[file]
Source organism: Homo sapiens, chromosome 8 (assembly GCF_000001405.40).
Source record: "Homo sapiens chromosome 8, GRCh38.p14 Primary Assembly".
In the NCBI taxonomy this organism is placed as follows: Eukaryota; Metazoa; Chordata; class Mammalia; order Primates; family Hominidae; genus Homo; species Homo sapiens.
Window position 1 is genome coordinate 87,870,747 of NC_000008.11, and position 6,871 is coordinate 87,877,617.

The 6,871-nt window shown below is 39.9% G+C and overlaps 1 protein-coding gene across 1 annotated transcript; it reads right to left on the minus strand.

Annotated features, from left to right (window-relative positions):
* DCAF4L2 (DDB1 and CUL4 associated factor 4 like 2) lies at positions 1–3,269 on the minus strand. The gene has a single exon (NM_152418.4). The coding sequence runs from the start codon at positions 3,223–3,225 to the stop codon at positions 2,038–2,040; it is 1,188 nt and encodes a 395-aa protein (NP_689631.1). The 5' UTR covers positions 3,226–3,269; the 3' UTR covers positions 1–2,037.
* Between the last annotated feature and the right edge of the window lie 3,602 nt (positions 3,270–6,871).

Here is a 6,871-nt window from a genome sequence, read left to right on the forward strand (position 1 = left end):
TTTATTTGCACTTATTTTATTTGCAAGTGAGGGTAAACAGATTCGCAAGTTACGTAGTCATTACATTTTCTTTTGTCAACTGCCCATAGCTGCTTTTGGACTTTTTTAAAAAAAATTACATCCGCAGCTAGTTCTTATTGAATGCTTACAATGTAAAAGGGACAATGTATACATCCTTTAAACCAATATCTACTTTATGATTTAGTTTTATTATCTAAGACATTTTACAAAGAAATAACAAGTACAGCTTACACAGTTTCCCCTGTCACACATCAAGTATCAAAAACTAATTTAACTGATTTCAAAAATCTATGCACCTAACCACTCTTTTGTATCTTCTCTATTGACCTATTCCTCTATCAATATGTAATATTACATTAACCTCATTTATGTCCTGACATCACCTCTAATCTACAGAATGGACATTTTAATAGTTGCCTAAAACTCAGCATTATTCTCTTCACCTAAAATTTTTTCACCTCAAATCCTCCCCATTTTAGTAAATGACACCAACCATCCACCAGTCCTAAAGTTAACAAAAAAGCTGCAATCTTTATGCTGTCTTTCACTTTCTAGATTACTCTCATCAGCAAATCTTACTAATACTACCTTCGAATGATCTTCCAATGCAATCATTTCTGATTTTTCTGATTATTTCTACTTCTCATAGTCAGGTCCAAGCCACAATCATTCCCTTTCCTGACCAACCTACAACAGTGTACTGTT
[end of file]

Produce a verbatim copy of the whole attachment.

Source organism: Homo sapiens, chromosome 8 (assembly GCF_000001405.40).
Source record: "Homo sapiens chromosome 8, GRCh38.p14 Primary Assembly".
In the NCBI taxonomy this organism is placed as follows: Eukaryota; Metazoa; Chordata; class Mammalia; order Primates; family Hominidae; genus Homo; species Homo sapiens.
Window position 1 is genome coordinate 87,870,747 of NC_000008.11, and position 6,871 is coordinate 87,877,617.

The 6,871-nt window shown below is 39.9% G+C and overlaps 1 protein-coding gene across 1 annotated transcript; it reads right to left on the minus strand.

Annotated features, from left to right (window-relative positions):
* DCAF4L2 (DDB1 and CUL4 associated factor 4 like 2) lies at positions 1–3,269 on the minus strand. The gene has a single exon (NM_152418.4). The coding sequence runs from the start codon at positions 3,223–3,225 to the stop codon at positions 2,038–2,040; it is 1,188 nt and encodes a 395-aa protein (NP_689631.1). The 5' UTR covers positions 3,226–3,269; the 3' UTR covers positions 1–2,037.
* Between the last annotated feature and the right edge of the window lie 3,602 nt (positions 3,270–6,871).

Here is a 6,871-nt window from a genome sequence, read left to right on the forward strand (position 1 = left end):
TTTATTTGCACTTATTTTATTTGCAAGTGAGGGTAAACAGATTCGCAAGTTACGTAGTCATTACATTTTCTTTTGTCAACTGCCCATAGCTGCTTTTGGACTTTTTTAAAAAAAATTACATCCGCAGCTAGTTCTTATTGAATGCTTACAATGTAAAAGGGACAATGTATACATCCTTTAAACCAATATCTACTTTATGATTTAGTTTTATTATCTAAGACATTTTACAAAGAAATAACAAGTACAGCTTACACAGTTTCCCCTGTCACACATCAAGTATCAAAAACTAATTTAACTGATTTCAAAAATCTATGCACCTAACCACTCTTTTGTATCTTCTCTATTGACCTATTCCTCTATCAATATGTAATATTACATTAACCTCATTTATGTCCTGACATCACCTCTAATCTACAGAATGGACATTTTAATAGTTGCCTAAAACTCAGCATTATTCTCTTCACCTAAAATTTTTTCACCTCAAATCCTCCCCATTTTAGTAAATGACACCAACCATCCACCAGTCCTAAAGTTAACAAAAAAGCTGCAATCTTTATGCTGTCTTTCACTTTCTAGATTACTCTCATCAGCAAATCTTACTAATACTACCTTCGAATGATCTTCCAATGCAATCATTTCTGATTTTTCTGATTATTTCTACTTCTCATAGTCAGGTCCAAGCCACAATCATTCCCTTTCCTGACCAACCTACAACAGTGTACTGTT